On Theological Novelty and Atonement Theory (Delivered from the Elements Review, Pt. II)


In this second installment of this review of Leithart’s Delivered from the Elements of the World, we turn from mere synopsis to critique, or at least to pointed queries about some of Leithart’s more provocative claims. In this post I will be considering one of my general methodological concerns—the addiction to novelty—and then turning to consider Leithart’s revisions (or not?) to classic penal substitution theories of the atonement.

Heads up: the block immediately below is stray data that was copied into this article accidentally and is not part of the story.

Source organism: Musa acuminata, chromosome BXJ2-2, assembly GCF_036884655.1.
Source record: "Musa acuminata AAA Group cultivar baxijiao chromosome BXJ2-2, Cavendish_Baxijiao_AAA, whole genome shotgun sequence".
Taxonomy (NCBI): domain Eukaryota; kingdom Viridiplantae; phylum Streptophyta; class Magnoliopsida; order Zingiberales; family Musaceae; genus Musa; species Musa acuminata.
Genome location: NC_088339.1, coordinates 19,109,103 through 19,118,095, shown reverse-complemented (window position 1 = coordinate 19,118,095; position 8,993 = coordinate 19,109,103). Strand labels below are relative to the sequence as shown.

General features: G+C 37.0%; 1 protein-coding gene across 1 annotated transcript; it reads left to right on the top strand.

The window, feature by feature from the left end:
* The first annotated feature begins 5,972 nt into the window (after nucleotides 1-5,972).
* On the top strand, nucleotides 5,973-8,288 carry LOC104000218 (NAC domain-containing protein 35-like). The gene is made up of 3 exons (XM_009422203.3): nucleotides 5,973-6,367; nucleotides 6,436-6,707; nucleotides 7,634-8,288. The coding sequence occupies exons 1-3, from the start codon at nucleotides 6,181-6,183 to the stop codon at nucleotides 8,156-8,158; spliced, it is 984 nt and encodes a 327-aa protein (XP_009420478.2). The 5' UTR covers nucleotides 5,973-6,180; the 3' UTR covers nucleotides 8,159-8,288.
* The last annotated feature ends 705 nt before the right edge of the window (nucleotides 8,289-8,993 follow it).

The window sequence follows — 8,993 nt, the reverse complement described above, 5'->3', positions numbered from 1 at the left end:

First, then, the question of novelty. Newness seems to be a big selling point of this book. Consider the breathless melodrama of James K.A. Smith’s back cover endorsement: “Leithart is like a lightning strike from a more ancient, more courageous Christian past, his flaming pen fueled by biblical acuity and scholarly rigor.” Back cover blurbs in this day and age have become something of a joke, but still Smith’s is a bit over-the-top. I single it out not primarily to pick on Smith (not primarily) but because the virtue of the book that Smith singles out—its claim to newness-through-oldness—is one that we would do well to interrogate. Smith contrasts theologians who “tepidly offer us a few ‘insights’ to edify our comfort with the status quo” with Leithart’s lightning-strike from the past. In other words, bad theology is theology that builds on what we already know, good theology is totally new and yet old, somehow simultaneously putting us back in touch the original primitive Christianity even while rocketing us into the Christian future by refusing to take its start in the conventional categories that theological discourse has refined over the centuries. But of course, nothing is so tired and familiar by now as this revolutionary turn to the “more ancient, more courageous Christian past.”